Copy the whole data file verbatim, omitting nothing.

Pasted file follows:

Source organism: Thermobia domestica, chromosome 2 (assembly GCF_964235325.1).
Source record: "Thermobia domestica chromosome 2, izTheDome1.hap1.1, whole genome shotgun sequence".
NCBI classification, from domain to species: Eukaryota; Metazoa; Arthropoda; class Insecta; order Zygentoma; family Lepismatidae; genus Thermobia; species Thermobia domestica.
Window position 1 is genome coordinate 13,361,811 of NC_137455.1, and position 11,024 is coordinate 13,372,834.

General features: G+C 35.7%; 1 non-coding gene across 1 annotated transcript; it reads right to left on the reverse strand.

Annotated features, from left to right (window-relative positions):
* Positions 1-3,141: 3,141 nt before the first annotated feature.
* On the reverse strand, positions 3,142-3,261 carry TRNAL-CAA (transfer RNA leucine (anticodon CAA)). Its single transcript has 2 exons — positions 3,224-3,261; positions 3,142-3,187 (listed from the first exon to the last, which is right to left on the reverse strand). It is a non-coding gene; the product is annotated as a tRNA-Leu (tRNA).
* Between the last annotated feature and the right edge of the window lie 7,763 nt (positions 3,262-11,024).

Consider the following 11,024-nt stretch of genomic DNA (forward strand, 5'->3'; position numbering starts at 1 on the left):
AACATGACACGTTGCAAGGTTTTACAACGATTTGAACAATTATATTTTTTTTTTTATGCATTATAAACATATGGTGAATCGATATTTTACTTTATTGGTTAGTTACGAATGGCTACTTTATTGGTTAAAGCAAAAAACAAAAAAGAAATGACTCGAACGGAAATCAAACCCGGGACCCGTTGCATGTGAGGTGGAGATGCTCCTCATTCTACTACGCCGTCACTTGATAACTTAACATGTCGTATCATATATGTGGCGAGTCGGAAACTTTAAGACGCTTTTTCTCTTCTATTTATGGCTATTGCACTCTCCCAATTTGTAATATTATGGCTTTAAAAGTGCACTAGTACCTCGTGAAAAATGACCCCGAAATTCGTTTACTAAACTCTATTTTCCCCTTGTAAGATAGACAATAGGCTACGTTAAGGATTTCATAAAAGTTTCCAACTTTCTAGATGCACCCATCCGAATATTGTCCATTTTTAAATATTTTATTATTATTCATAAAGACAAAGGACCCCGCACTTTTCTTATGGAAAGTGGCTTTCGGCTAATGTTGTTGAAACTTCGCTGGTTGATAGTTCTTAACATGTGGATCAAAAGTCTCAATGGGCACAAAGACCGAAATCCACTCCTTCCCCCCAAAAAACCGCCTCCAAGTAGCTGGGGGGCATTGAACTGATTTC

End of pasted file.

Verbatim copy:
Source organism: Thermobia domestica, chromosome 2 (assembly GCF_964235325.1).
Source record: "Thermobia domestica chromosome 2, izTheDome1.hap1.1, whole genome shotgun sequence".
NCBI classification, from domain to species: Eukaryota; Metazoa; Arthropoda; class Insecta; order Zygentoma; family Lepismatidae; genus Thermobia; species Thermobia domestica.
Window position 1 is genome coordinate 13,361,811 of NC_137455.1, and position 11,024 is coordinate 13,372,834.

General features: G+C 35.7%; 1 non-coding gene across 1 annotated transcript; it reads right to left on the reverse strand.

Annotated features, from left to right (window-relative positions):
* Positions 1-3,141: 3,141 nt before the first annotated feature.
* On the reverse strand, positions 3,142-3,261 carry TRNAL-CAA (transfer RNA leucine (anticodon CAA)). Its single transcript has 2 exons — positions 3,224-3,261; positions 3,142-3,187 (listed from the first exon to the last, which is right to left on the reverse strand). It is a non-coding gene; the product is annotated as a tRNA-Leu (tRNA).
* Between the last annotated feature and the right edge of the window lie 7,763 nt (positions 3,262-11,024).

Consider the following 11,024-nt stretch of genomic DNA (forward strand, 5'->3'; position numbering starts at 1 on the left):
AACATGACACGTTGCAAGGTTTTACAACGATTTGAACAATTATATTTTTTTTTTTATGCATTATAAACATATGGTGAATCGATATTTTACTTTATTGGTTAGTTACGAATGGCTACTTTATTGGTTAAAGCAAAAAACAAAAAAGAAATGACTCGAACGGAAATCAAACCCGGGACCCGTTGCATGTGAGGTGGAGATGCTCCTCATTCTACTACGCCGTCACTTGATAACTTAACATGTCGTATCATATATGTGGCGAGTCGGAAACTTTAAGACGCTTTTTCTCTTCTATTTATGGCTATTGCACTCTCCCAATTTGTAATATTATGGCTTTAAAAGTGCACTAGTACCTCGTGAAAAATGACCCCGAAATTCGTTTACTAAACTCTATTTTCCCCTTGTAAGATAGACAATAGGCTACGTTAAGGATTTCATAAAAGTTTCCAACTTTCTAGATGCACCCATCCGAATATTGTCCATTTTTAAATATTTTATTATTATTCATAAAGACAAAGGACCCCGCACTTTTCTTATGGAAAGTGGCTTTCGGCTAATGTTGTTGAAACTTCGCTGGTTGATAGTTCTTAACATGTGGATCAAAAGTCTCAATGGGCACAAAGACCGAAATCCACTCCTTCCCCCCAAAAAACCGCCTCCAAGTAGCTGGGGGGCATTGAACTGATTTC